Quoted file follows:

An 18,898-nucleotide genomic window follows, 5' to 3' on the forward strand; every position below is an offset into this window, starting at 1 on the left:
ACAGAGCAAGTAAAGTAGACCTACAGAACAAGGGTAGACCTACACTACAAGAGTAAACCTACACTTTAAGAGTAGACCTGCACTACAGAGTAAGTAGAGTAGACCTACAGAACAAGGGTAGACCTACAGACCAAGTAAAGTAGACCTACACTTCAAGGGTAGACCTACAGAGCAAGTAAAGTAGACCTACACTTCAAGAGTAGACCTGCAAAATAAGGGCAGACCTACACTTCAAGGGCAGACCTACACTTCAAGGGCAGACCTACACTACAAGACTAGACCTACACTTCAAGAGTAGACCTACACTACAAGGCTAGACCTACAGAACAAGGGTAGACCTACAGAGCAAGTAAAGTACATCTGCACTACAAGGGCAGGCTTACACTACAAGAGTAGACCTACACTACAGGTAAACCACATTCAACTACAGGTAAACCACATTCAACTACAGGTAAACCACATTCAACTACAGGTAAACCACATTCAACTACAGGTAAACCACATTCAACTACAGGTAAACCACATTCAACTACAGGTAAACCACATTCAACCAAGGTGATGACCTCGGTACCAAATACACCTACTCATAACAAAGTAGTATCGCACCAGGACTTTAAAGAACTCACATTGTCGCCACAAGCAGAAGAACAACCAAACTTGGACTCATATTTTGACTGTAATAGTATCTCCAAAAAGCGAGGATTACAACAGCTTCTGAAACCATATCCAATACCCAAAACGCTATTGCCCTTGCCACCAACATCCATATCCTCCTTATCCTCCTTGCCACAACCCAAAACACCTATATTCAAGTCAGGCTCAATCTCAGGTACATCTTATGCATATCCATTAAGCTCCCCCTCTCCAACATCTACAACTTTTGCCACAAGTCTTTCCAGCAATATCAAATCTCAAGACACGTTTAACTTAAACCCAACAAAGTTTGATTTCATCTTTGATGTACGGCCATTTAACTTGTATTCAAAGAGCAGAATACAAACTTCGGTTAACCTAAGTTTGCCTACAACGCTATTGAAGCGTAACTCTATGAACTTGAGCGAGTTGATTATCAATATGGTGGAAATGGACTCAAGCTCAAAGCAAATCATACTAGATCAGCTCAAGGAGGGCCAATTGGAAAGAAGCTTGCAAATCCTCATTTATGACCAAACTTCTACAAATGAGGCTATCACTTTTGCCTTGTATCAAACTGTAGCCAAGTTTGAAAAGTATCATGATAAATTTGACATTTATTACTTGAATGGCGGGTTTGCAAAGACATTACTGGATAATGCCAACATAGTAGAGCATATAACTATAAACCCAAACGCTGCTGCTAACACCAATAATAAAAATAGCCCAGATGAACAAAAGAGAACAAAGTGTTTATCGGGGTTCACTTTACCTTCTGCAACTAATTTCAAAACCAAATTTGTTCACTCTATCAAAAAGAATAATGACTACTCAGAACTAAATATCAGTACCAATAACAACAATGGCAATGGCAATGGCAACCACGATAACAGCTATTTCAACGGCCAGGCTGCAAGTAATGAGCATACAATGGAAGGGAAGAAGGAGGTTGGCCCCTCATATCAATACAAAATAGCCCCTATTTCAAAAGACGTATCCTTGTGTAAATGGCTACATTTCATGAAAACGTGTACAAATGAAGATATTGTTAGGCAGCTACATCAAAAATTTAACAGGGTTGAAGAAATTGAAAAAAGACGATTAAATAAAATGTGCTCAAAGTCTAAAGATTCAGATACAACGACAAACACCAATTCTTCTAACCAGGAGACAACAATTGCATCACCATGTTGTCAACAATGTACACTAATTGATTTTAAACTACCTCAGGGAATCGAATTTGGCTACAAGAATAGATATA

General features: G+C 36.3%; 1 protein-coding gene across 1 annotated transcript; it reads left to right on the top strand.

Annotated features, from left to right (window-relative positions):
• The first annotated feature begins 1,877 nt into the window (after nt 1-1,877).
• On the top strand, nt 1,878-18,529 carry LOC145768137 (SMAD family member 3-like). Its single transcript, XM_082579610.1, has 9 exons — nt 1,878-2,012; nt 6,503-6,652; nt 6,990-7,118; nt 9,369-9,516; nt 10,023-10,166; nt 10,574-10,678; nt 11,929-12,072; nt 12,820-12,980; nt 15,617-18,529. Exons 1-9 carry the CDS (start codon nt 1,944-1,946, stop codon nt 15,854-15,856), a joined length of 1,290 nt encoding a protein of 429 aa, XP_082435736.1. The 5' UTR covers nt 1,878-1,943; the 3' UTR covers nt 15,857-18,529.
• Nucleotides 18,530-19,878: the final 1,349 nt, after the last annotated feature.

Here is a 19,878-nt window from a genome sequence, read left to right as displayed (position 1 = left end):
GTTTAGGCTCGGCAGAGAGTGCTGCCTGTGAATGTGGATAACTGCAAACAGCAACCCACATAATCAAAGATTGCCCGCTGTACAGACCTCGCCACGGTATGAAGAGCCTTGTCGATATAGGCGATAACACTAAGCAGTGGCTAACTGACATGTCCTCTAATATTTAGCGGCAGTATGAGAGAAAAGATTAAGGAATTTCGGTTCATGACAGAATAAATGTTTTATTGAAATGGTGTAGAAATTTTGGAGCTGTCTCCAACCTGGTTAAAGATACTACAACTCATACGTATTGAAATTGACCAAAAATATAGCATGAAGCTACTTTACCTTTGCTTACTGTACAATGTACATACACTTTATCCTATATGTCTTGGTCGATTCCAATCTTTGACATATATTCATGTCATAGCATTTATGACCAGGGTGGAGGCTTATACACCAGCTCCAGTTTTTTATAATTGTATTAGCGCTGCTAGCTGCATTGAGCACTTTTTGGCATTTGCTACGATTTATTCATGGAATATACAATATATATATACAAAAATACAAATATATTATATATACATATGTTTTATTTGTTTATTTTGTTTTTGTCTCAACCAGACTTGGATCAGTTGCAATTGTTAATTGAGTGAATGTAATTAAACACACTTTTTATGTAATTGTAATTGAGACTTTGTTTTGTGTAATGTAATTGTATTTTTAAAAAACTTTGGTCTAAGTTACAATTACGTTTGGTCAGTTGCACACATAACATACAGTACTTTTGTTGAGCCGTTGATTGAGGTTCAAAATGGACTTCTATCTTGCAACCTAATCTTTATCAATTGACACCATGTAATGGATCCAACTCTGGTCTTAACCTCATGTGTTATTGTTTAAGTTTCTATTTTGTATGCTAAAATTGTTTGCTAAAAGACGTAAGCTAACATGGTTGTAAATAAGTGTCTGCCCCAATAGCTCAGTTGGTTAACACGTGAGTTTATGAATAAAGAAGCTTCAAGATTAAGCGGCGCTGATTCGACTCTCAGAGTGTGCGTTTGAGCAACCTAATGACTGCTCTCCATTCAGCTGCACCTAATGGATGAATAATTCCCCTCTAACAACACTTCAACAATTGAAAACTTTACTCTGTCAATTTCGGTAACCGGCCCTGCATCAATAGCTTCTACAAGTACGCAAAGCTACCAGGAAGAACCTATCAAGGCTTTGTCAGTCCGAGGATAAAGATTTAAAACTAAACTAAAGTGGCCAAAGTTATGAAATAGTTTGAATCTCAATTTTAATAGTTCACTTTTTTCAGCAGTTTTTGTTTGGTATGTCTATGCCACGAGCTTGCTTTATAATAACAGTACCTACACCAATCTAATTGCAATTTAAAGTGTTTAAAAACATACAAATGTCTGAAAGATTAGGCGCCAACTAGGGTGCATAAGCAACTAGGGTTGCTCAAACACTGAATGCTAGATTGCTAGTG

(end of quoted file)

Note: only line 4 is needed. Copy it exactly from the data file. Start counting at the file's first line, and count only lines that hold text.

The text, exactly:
Annotated features, from left to right (window-relative positions):